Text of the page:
So I have been reading as much info as I can find on how to improve on the power/torque to the wheels. ( I'm a sled guy and know lots about CVT's) I have bought the shims, is the purple spring in the secondary still the thing to do?
Bike is 2015 grizzly 700.
C.V.T. mods. change the way engine power is applied to the transmission, and the transmission on a grizz is like a drive/overdrive gear box on a truck.
The stock grizz comes with a tame pulley ratio suitable for the the average rider and the ratio can be changer.
You asked several question in your original post, about shim and slugs and spring, so here is my take on your questions.
I don't think slugs are beneficial for most riders. Changing the engagement r.p.m. of the wet clutch shoes is not as important as changing the pulley ratio so that when the wet clutch engages the engine has the ability to turn the pulley with the available engine torque produced.
I learned to raise the pulley ratio with the stock wet clutch and 26.5" true tires and to do this I started with shims. My 660 will hold 2.5 mm's of shim but most 700's only accept 1.7 mm's max without cage modification. I found with 2.5 mm's there wasn't enough improvement so I had COOP machine the movable sheave which produced the benefit equal to around 3 mm's of shim on low end, and with the new taper angle to the belt face there was no change of top ground speed when the belt reached the out edge of the primary pulley.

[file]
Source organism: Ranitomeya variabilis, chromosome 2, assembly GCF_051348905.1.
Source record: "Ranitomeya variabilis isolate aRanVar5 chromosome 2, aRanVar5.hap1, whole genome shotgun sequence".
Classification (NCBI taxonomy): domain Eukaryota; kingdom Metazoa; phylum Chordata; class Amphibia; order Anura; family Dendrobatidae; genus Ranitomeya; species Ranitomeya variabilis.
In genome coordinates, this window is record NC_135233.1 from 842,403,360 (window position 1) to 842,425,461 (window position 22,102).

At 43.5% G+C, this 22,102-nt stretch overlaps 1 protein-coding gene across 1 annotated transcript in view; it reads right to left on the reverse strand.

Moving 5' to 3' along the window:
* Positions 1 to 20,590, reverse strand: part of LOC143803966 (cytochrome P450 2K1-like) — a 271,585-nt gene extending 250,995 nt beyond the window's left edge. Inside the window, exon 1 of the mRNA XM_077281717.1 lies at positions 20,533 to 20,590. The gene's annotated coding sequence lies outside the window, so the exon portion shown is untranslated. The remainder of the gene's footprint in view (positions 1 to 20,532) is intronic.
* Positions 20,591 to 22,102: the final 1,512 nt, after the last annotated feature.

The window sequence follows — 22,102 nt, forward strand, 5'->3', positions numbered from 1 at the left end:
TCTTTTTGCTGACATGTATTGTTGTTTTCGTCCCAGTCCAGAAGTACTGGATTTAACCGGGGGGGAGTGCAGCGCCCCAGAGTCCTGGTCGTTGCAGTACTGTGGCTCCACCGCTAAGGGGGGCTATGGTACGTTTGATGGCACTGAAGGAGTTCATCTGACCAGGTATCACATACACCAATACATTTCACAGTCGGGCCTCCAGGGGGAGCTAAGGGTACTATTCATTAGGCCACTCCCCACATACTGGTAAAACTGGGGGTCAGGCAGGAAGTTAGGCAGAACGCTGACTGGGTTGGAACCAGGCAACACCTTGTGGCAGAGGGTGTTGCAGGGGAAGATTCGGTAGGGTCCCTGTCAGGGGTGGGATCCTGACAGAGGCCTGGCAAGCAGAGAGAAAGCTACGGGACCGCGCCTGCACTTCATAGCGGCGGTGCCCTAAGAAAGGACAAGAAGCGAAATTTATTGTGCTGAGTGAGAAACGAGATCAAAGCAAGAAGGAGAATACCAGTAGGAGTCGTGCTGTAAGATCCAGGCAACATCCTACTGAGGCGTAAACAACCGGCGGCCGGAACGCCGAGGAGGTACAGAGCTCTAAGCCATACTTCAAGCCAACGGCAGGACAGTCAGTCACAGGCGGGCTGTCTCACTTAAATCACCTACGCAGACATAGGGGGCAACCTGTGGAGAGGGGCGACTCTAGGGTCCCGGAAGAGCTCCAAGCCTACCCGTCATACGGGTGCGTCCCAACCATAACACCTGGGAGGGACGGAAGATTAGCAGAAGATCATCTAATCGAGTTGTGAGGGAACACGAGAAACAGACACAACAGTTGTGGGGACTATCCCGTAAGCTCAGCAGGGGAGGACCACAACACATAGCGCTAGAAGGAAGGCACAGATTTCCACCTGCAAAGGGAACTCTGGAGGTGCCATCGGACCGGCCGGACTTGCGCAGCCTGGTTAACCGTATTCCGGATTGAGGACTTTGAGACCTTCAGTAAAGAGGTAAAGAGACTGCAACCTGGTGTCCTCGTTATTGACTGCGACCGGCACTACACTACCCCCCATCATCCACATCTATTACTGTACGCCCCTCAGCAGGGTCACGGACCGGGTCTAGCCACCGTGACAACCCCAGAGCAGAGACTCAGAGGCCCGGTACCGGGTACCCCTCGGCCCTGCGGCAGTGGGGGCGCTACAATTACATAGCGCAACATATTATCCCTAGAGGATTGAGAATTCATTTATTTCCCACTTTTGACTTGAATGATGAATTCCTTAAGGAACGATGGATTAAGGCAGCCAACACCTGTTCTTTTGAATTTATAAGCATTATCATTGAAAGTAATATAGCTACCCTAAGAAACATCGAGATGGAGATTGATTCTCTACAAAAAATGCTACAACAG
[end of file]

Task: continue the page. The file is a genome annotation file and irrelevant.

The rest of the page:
I run a stock belt, and with the 2.5 mm's or the machined primary individually I experienced no belt rub.
Once I learned what the machining did for my low end performance I started adding shim with the machining for even better low end pull. Once I got over a 3 to 1 ratio the belt started to rub slightly, but I learned a little rub was not bad as long as the belt didn't rub clear through the cover.
I should add I added a purple spring early on and found it was the best for my application. I recommend using the lightest spring tension that keeps the belt from slipping.
From 3.1 to 1, I starting rubbing the belt in by slightly raising the ratio, I was able to get to 3.54 to 1, but remember I run a 660 which is know to have more room to play with (cover thickness). I have install enough mods. to get to a 3.75 ratio with the cover off but did not try to run that ratio on the trail. I learned with stock 660 axles anything over the 3.54 broke axles, so I stopped there.
Most members have stopped 700 C.V.T. mods around 3.1 to 1 and use a purple spring. That is the point they don't want to chance rubbing a hole in the cover.
Once you get there, engine mods can help.